It’s always important to cherish innovation. Gaming more than any other entertainment medium thrives on its own potential, growing alongside the technological advances of the time. And so it’s important to recognise innovation for what it is, because though it might not always succeed, it’s worth the recognition that at least someone tried. That, sadly, is the case for There Came An Echo,a game whose clear purpose is to enable a new way of playing by commanding units in an RTS situation with the power of the voice. Yes, you are that echo.


The structure of the game is simple enough: you’ll encounter a series of stages viewed from an isometric viewpoint where you guide your squad members from cover to cover, directing their aimat packs of enemies, picking their weapons and even telling them when to reload. There’s a host of recognisable names for the voice acting so recognisable they take up a large portion of the opening, in fact and this helps make for a compelling storyline. Pretty much every character maintains that ‘quirky’ sense of ambivalent sarcasm that is oh-so-popular in gaming these days, but there’s enough distinction to make them  compelling all the same.

The problem comes in the battles themselves. Due to the voice-driven nature of the game, everything is command based so while it does mean you have a more immediate control over the combat, it actually ends up a little too fast-paced to be manageable. There are moments such as when you have the initiative to begin a gunfight where it does feel empowering. Issuing a set of individual weapon swaps, targets and move commands to exact on your say so makes for a subtle sort of thrill as you watch the different characters race into action on your mark. Similarly there are moments in the game when they’ll directly refer to you, and if you respond, they will in kind; ignore for a second that you’re sat alone in the dark talking to fictional characters and you’ll find yourself drawn in by the directness of your input. But it’s all rather bumblesome after that initial spurt: you need distinct pauses between different commands, and events happen just a little too quickly to be manageable through voice commands. Detection works more often than not, but if you’re hoping to manage every action and on harder difficulties you’ll need to then there are just too many orders to give to make sure you survive.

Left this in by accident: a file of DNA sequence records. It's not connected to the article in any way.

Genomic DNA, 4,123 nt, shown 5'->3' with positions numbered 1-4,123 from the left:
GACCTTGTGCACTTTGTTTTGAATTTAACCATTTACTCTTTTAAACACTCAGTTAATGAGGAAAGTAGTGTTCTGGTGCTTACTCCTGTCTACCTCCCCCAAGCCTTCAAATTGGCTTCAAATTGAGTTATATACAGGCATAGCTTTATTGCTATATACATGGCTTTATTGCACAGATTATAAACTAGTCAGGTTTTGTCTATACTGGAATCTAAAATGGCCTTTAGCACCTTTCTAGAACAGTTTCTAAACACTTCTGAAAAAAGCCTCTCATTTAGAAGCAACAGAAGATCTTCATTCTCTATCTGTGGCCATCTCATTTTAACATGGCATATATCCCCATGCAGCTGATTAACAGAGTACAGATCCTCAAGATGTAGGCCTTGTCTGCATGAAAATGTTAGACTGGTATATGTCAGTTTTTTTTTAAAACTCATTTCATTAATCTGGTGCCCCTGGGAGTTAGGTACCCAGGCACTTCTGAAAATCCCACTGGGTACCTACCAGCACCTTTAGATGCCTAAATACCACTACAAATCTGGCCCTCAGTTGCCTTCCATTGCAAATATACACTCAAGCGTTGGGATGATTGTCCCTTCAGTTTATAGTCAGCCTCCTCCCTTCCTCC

It’s possible to use a mouse and keyboard, too, but this just highlights the problem further. Here it’s even more finicky since it retains its command-based design, so for example you’re right clicking a waypoint to move to, choosing an option from a menu and letting the programmed voice call it out for you an unnecessary, obtuse equivalent to simply clicking the spot you want to move to. It only draws closer attention to the fact that voice control just isn’t an improved method of input over just pointing at something and making it happen, but the effort is a worthy one.

6/10